Price: $350.00

    Code: 2454

    Directed by Marie-Michele Jasmin-Belisle
    2012, 74 minutes
    Purchase: $350 | Classroom rental: $125

    A candid portrait of Dennis Banks ("Nowa Cumig" in Ojibwe), co-founder of the American Indian Movement as he embarks upon his continued historical quest for the protection and revitalization of health, culture, and environment. Filled with extensive interviews and never-before-seen archival materials including the Longest Walk of 1978, the film offers a powerful account of the legendary American Indian leader.

    Through extensive interviews, photographs, and archival footage, Nowa Cuming tells the story of American Indian Movement from the days that followed the Custer trial and the Wounded Knee siege, to the age of The Longest Walk, the three cross-continental walks for peace, sacred sites and Mother Earth which took place between 1978 and 2011, as well as the many anti-nuclear runs and walks across the U.S. and Japan which have been taking place since the 1980s. The film also tells the story of his friendship with musicians, militants, Buddhist leaders, and their ensuing lifelong partnerships in peace and anti-nuclear walks worldwide.

    Nowa Cumig: the Drum Will Never Stop is a celebration of Dennis Banks and all men, women and children who devoted their life to protect indigenous culture, sacred sites, and above all, life.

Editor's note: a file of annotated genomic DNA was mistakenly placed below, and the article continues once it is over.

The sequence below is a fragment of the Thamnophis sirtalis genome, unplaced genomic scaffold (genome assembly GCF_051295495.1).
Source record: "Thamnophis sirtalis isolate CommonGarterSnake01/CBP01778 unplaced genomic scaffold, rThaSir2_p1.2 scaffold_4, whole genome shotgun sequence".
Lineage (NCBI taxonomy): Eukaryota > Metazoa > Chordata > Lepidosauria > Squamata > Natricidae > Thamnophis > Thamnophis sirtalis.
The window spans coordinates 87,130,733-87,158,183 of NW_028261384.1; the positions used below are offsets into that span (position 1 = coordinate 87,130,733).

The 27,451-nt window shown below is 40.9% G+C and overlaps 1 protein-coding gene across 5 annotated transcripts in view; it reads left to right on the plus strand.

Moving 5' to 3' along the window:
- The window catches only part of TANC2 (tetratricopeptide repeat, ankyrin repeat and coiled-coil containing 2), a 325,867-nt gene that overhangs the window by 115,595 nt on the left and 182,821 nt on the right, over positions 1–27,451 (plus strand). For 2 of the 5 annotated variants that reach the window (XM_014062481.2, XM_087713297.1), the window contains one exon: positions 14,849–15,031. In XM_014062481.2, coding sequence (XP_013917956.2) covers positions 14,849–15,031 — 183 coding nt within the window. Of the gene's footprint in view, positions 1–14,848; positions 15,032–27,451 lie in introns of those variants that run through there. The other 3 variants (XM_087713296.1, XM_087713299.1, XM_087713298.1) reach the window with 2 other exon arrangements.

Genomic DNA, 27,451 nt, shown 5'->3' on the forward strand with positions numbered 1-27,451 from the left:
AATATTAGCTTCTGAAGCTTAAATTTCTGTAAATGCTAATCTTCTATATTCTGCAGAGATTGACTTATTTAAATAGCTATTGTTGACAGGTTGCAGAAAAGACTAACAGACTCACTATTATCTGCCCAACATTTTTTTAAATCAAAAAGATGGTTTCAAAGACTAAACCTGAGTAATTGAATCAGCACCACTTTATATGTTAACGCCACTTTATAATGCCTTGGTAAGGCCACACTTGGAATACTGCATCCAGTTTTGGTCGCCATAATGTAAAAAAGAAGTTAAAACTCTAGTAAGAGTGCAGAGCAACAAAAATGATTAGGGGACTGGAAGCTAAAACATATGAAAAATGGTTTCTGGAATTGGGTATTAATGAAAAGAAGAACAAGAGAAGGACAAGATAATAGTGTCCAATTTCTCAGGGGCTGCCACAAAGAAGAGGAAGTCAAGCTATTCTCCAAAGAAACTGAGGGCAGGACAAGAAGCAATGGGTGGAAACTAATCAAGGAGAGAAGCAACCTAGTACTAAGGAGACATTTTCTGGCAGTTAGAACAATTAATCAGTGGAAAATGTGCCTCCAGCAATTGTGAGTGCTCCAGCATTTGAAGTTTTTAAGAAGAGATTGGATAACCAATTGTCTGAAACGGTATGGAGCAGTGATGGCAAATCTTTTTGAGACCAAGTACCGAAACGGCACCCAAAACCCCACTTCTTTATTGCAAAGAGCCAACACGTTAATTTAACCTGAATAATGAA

Subjects & Collections

    Festivals & Awards

    * Official Selection, American Indian Film Festival
    * Official Selection, Greenville International Film Festival
    * Official Selection, Native American Indian Film and Video Festival of the Southeast


    "A tribute to what the man has done since the militant days of AIM. who he is today, and whom he has touched along the way... Suitable for high school classes and for college courses in cultural anthropology, environmental anthropology, anthropology of activism and cultural change, and Native American studies, as well as general audiences." - Anthropology Review Database

    "Recommended. Heart-felt and hopeful...The film is pertinent to Native American and environmental studies curriculum and sociological studies of social movements. In addition to the obvious subject areas of anthropology, sociology, ethnic studies, and political science, the film could apply to the arts & humanities, and it could inform policy studies regarding nuclear energy and other forms of energy and land use." - Educational Media Reviews Online